Morris, Silvers, and Edwards allegedly relied on prison orderlies and other inmates inside PSP to move drugs, cellular telephones and other items throughout the prison. Morris and Silvers sold the smuggled drugs and contraband to other inmates. In one recorded call, Silvers said that, even though they were in the “hole,” he had food, cigarettes and marijuana, and even expected to get methamphetamine in the near future. Silvers paid Edwards using reloadable prepaid credit cards.
Fraud and Theft from Inside Prison
The indictment alleges that from June 2014 to September 2014, Morris allegedly used his contraband cellular telephone to perpetuate various fraud schemes from inside prison with the assistance of associates on the outside, including Kinney and Allen. The targeted victims were credit card companies and their customers, and job-seekers responding to online advertisements for work.
The Credit Card Scheme
The indictment alleges that on August 26, 2014, Morris called victim “B.T.,” pretending to be a Discover Card representative, working in the “Fraudulent Specialist Department.” He informed B.T. that there were fraudulent charges on her credit card and he needed her credit card number to verify her identity. At his urging, B.T. eventually provided her credit card number to Morris.
While pretending to be B.T., Morris allegedly called a Discover Card representative and was able to access her Discover card account. During the call, Morris used B.T.’s Social Security number and credit card number to authorize a $2,200 transfer to another credit card Morris controlled. Later, Morris allegedly pretended he was B.T. and asked the representative to change the telephone number on the account because he was going to be out of town for several weeks. The Discover representative changed the telephone number to Morris’s prison cell phone. On September 3, 2014, Morris allegedly used B.T.’s information to apply for additional credit cards. With the help of Kinney, Morris was approved for a Capital One Platinum Card using B.T.’s personal information.
The Fake Employment Scheme
On August 31, 2014, Morris texted Allen, telling her he wanted to act as though he was hiring people. Morris allegedly explained that he would obtain personal information from people seeking work and then would order debit cards in their names, using their personal information. Morris commented to Allen that it was “easy as pie” to get someone’s personal information.
The indictment alleges Morris directed Allen to post a fraudulent advertisement on Craigslist.com for job applicants for non-existent construction and roofing jobs. Morris provided a fake company name and an address in Sacramento, California, and even provided his cellular telephone in prison as the telephone number for the fake company so the victims would call him directly and provide their personal information. Allen allegedly attempted to post this information on Craigslist for Morris.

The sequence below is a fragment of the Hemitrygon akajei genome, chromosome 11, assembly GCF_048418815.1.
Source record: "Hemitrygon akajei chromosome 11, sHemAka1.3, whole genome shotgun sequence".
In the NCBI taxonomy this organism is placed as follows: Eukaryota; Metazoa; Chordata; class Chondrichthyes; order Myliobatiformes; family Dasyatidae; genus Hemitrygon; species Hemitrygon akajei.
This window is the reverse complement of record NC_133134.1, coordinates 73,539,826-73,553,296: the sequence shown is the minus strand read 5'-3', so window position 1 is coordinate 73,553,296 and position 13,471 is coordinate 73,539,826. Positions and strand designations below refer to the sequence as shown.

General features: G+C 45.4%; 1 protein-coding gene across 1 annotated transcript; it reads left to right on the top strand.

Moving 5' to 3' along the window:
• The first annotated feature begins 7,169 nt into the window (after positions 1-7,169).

Prison Investigation Also Uncovers Illegal Machinegun Sales
During the federal investigation, FBI agents learned that a woman, later identified as Tiffany Goodson, 34, of Toccoa, Georgia, telephoned an inmate at Jenkins Correctional Center, a privately owned state prison in Millen, Georgia. The inmate received Goodson’s telephone call on a contraband prison cell phone. During that call, Goodson, a convicted felon, allegedly informed the inmate that she knew a man who was willing to build and sell fully automatic machineguns. This inmate later cooperated with federal authorities.
When that information reached the FBI, federal agents identified Goodson and used an undercover agent to purchase two machineguns from her. The agents also identified Goodson’s gun supplier as Robert Burns, 30, of Wahalla, South Carolina. On February 15, 2015, during an undercover operation arranged by the FBI, Mr. Burns drove from South Carolina to Stephens County, Georgia, where he sold Goodson a fully automatic rifle with an obliterated serial number for $2,500.
On July 7, 2015, Goodson and Burns were indicted by a federal grand jury for their roles in a conspiracy to sell illegal machineguns. Earlier today, Mr. Burns pleaded guilty before Senior U.S. District Court Judge Orinda D. Evans. During his plea hearing, Mr. Burns admitted to making and supplying machineguns and to possessing an illegal machinegun with an obliterated serial number. Ms. Goodson’s charges are pending.
Members of the public are reminded that the indictments only contains charges. The defendants are presumed innocent of the charges and it will be the government’s burden to prove the defendants’ guilt beyond a reasonable doubt at trial.
These cases are being investigated by the Federal Bureau of Investigation the Georgia Bureau of Investigation, and the Georgia Department of Corrections Office of Professional Standards.
First Assistant United States Attorney Kurt R. Erskine, Assistant United States Attorneys Brent Alan Gray and John S. Ghose, and Special Assistant United States Attorneys Erin E. Sanders and Trevor Wilmot are prosecuting these cases.
For further information please contact the U.S. Attorney’s Public Affairs Office at USAGAN.PressEmails@usdoj.gov or (404) 581-6016. The Internet address for the U.S. Attorney’s Office for the Northern District of Georgia is http://www.justice.gov/usao-ndga.